Failure to diagnose a patient’s condition can lead to serious health consequences. In certain circumstances it will be considered medical malpractice. The right to recover damages for failure to diagnose will depend upon whether timely diagnosis likely would have prevented harm to the patient.
Diagnosis is a Foundation of Medicine
Medical treatment of a patient must start with an accurate and reliable diagnosis of the patient’s condition. A medical diagnosis is usually arrived at by considering the patient’s signs, symptoms and history. This is commonly referred to as a clinical diagnosis. When a clinical diagnosis cannot be made or needs to be confirmed diagnostic tests are usually ordered. These typically involve laboratory testing, imaging, or other diagnostic investigations. In coming to a diagnosis a physician can use diagnostic criteria, engage in a process of differential diagnosis to arrive at a diagnosis by exclusion or employ a medical algorithm or other clinical decision making process. Sometimes it is simply not possible to make a diagnosis. Once a diagnosis is made medical treatment can be planned and provided.
Errors in Diagnosis
Errors in diagnosis can occur for a number of different reasons. In some cases the underlying cause of the patient’s symptoms is not even considered in making the diagnosis. Sometimes excessive reliance is placed on certain aspects of the patient’s presentation. Sometimes the presenting symptoms mimic or suggest another more common condition. In other cases the condition presents atypically or evokes symptoms not usually associated with the condition.
Failure to Diagnose and Medical Malpractice
The fact that an incorrect medical diagnosis has been made or that a diagnosis has not been made in a timely way does not in and of itself mean that medical malpractice has occurred. Failure to diagnose will only be considered medical malpractice if a specific act of medical negligence can be proven. This can include the following medical errors:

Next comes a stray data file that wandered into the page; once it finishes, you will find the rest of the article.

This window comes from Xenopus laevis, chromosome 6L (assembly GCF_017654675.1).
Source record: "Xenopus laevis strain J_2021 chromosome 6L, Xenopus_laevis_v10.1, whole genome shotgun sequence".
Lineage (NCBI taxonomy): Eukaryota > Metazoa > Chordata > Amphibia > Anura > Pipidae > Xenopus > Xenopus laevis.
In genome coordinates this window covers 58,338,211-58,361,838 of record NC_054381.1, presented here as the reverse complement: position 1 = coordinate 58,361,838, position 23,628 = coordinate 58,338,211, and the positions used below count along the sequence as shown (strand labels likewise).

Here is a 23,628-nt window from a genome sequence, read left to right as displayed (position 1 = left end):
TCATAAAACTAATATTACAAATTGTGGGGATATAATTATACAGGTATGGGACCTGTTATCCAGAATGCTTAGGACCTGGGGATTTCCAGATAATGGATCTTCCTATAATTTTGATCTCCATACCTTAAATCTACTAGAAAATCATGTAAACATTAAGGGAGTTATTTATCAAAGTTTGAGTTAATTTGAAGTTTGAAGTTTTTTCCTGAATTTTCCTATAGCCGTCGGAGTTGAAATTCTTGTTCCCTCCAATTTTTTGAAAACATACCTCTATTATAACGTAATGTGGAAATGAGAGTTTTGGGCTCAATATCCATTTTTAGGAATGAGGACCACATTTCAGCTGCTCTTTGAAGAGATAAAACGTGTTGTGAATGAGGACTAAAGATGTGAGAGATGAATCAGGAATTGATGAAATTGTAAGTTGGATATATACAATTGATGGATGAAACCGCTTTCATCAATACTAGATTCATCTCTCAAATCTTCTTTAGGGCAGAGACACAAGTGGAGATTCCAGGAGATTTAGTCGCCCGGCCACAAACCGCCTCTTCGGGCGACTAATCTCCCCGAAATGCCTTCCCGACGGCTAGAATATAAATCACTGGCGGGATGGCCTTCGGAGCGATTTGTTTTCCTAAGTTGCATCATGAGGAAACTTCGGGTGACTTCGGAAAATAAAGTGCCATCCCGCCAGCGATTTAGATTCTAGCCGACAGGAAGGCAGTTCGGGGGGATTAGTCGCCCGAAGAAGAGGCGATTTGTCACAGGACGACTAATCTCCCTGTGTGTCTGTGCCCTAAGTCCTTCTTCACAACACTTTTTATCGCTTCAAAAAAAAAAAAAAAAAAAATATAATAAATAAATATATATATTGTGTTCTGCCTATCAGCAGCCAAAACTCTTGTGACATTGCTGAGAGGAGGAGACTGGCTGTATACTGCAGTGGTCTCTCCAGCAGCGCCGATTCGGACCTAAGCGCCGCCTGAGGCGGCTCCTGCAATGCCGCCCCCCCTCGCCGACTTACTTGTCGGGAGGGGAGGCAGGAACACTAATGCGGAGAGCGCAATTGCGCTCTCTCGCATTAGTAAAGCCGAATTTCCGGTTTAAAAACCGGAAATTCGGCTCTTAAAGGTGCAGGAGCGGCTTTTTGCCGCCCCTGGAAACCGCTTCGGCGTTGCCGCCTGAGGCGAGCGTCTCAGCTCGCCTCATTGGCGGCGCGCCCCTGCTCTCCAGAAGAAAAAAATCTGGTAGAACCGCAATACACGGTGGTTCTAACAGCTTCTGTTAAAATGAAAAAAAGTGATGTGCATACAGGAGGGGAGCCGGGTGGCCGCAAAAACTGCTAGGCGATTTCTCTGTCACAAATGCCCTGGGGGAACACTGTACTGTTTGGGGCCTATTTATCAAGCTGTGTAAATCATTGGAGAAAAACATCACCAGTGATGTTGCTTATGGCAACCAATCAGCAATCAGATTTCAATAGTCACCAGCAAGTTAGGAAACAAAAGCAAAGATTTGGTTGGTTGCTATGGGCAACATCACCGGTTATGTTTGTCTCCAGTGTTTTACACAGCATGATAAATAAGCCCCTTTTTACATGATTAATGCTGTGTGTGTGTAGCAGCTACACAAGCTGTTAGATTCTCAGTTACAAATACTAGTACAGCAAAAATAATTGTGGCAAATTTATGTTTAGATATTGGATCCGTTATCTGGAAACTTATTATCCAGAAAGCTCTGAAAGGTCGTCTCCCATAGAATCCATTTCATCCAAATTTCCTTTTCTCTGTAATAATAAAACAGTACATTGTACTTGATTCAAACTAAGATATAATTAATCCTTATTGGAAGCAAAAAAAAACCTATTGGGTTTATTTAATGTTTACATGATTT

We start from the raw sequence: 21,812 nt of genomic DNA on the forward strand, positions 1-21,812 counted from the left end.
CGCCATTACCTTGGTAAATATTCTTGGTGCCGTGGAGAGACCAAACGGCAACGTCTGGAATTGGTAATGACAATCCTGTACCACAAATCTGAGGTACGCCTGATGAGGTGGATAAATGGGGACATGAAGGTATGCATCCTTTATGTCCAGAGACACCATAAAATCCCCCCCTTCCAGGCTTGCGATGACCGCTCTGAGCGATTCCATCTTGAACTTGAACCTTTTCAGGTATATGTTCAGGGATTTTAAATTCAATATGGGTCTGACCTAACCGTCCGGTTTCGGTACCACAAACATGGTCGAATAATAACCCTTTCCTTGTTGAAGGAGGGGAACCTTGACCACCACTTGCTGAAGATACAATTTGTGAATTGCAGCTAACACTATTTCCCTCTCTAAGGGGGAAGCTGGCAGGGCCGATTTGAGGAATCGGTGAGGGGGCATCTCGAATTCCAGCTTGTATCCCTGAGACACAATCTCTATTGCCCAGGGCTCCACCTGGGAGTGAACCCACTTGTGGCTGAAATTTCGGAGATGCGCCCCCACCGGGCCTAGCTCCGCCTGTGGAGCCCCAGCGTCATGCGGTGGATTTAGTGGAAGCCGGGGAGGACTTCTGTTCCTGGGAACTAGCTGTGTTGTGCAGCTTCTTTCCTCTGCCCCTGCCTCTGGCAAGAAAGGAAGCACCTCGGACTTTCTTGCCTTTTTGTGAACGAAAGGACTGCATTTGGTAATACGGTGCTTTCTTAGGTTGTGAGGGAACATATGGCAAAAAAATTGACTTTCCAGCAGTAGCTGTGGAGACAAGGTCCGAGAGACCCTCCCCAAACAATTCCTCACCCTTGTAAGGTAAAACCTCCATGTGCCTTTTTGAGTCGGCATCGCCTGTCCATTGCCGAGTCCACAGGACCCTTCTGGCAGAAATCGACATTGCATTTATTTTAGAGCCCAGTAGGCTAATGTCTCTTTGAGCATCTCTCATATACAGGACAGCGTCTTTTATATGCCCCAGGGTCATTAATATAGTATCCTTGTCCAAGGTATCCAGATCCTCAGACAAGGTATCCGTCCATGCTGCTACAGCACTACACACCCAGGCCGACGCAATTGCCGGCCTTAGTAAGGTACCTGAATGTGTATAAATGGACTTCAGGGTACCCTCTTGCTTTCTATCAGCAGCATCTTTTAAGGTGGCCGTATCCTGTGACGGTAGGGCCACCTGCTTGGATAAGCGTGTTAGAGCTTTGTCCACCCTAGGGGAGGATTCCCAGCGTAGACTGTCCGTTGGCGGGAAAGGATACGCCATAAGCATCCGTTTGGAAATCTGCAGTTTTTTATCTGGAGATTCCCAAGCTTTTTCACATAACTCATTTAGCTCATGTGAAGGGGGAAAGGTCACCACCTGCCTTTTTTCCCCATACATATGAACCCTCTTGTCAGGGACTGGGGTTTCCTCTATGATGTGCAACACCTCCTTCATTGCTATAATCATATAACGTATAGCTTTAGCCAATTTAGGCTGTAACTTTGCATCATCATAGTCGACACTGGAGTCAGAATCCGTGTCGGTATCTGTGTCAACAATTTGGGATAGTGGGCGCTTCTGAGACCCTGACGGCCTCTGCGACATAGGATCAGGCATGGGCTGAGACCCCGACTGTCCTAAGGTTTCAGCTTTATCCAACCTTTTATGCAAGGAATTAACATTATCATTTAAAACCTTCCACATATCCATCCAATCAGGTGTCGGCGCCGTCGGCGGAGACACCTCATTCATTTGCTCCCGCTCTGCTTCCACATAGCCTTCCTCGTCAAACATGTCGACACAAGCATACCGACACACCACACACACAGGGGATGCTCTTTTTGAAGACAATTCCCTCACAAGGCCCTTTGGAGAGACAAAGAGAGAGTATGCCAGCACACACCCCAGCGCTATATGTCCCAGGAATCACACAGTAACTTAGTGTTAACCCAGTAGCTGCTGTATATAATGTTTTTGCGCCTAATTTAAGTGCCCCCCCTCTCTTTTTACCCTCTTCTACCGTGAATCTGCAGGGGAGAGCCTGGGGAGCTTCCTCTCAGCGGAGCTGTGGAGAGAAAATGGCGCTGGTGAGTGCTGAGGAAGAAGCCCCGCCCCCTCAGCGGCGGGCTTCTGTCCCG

1. Failure to order a diagnostic test or investigation required by the circumstances.
2. Failure to properly read or interpret the results of a diagnostic test or image.
3. Failure to consider a diagnosis or symptom that other doctors in the same circumstances would take into account.
4. Failure to carry out a differential diagnosis properly.
The Consequences of a Failure to Diagnose
The right to recover damages because of a failure to diagnose will depend on whether it is likely that the patient likely would have a better outcome had treatment been initiated at the time that the correct diagnosis should have been made. The answer to this question will often depend on medical evidence. If the condition is not amenable to treatment or if the treatment was not available within a necessary window of opportunity then the failure to diagnose may not have legal consequences. The cases of failure to diagnose that we see and have experience with in our legal practice that can give rise to serious harm to the patient are cases involving a failure to diagnose:
3. Myocardial Infarct
4. Bacterial Meningitis
5. Deep Vein Thrombosis
6. Dissecting Aneurysms
7. Post operative bleeding or other complications
8. Perforated Bowel
9. Genetic Defects
11. Compartment Syndrome
12. Detached Retinas
If you or a loved one has suffered as a result of a physician’s failure to diagnose than contact us for a free consultation with a Toronto medical malpractice lawyer. We will review your case for free and discuss your legal options. We represent clients throughout Ontario. To contact us call 416.862.0997 or if you reside outside Toronto or the GTA call 1.866.966.0997. You may also complete our case evaluation form by clicking on our free case evaluation button to speed up our intake process.